On Wednesday, February 27, the Supreme Court will hear oral argument in American Legion v. American Humanist Association. The case involves a constitutional challenge to the permanent display on government property of a Latin Cross, forty feet high, as the centerpiece of a World War I Memorial. The Memorial is dedicated to residents of Prince Georges County, Maryland who died in that war. A divided panel of the Fourth Circuit held that the display violated the Establishment Clause of the First Amendment.
The Disconnected Opposing Arguments
On one level, the briefs filed in the Supreme Court (both by parties and by friends of the Court) reveal a remarkable disconnect between the opposing sides. Those urging the Court to hold the display unconstitutional are focused, quite appropriately, on the display and what it signifies. For Christians, the Cross symbolizes God’s gift of his Son, who died on the Cross, was resurrected from death, and now promises eternal life. The challengers to the Cross display thus argue, with perfect accuracy, that the Latin Cross is a symbol exclusive to Christianity. Under longstanding Establishment Clause principles, the government may not promote, endorse, or sponsor the display of this exclusively Christian symbol, because doing so elevates Christian belief over all other religious belief, and proclaims the theological truth of the Christian narrative.
Strikingly, those who argue that the display does not violate the Constitution do not challenge any of these propositions about the theological significance of a Latin Cross. They just ignore the religious and constitutional concepts central to their opponents’ arguments. Instead, they claim that, in the context of war memorials, the “purpose and objective meaning” of the Latin Cross are secular, not religious. And they train most of their fire on the various tests that the Supreme Court has used to assess whether the state has committed an Establishment Clause violation. For example, these advocates assert that the “no endorsement” test that the Court has used in prior decisions about religious displays is unworkable and should be discarded. They further argue that the appropriate test is one that asks whether the display – even if it is thickly and incontrovertibly religious – coerces religious activity or excessively proselytizes (which passive displays rarely do). Under this highly permissive approach, government-sponsored displays of a Latin cross, Islamic star and crescent, Torah scroll, Buddha statue, Hindu goddess shrine, or any other religious symbol would never run afoul of the Constitution.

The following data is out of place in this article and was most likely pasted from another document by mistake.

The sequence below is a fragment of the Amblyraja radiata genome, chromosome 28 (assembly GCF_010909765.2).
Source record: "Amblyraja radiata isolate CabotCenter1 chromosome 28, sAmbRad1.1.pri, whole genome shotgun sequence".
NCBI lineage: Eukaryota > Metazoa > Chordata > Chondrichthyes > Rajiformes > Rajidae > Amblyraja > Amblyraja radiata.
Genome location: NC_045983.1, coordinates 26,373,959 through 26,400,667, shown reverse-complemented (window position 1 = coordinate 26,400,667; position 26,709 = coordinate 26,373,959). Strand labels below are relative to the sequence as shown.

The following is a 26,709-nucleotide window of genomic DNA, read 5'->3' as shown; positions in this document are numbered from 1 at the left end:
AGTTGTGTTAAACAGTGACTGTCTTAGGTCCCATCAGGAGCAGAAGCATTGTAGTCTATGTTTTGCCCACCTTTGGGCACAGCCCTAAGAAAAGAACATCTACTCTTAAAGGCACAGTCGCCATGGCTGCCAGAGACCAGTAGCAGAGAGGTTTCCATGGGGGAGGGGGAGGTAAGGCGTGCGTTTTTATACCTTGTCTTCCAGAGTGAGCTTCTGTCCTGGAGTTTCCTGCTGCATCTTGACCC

As between these two lines of argument, those challenging the display are far superior. The Latin Cross is indeed religiously specific, and viewed that way by Christians and non-Christians with equal conviction and accuracy. Those who defend the display – primarily by ignoring its content and attacking the governing legal principles – are constitutional radicals, determined to upend settled constitutional understandings and unleash the power of an unchecked state to proclaim a Christian identity.
A Jurisdictional View of Non-Establishment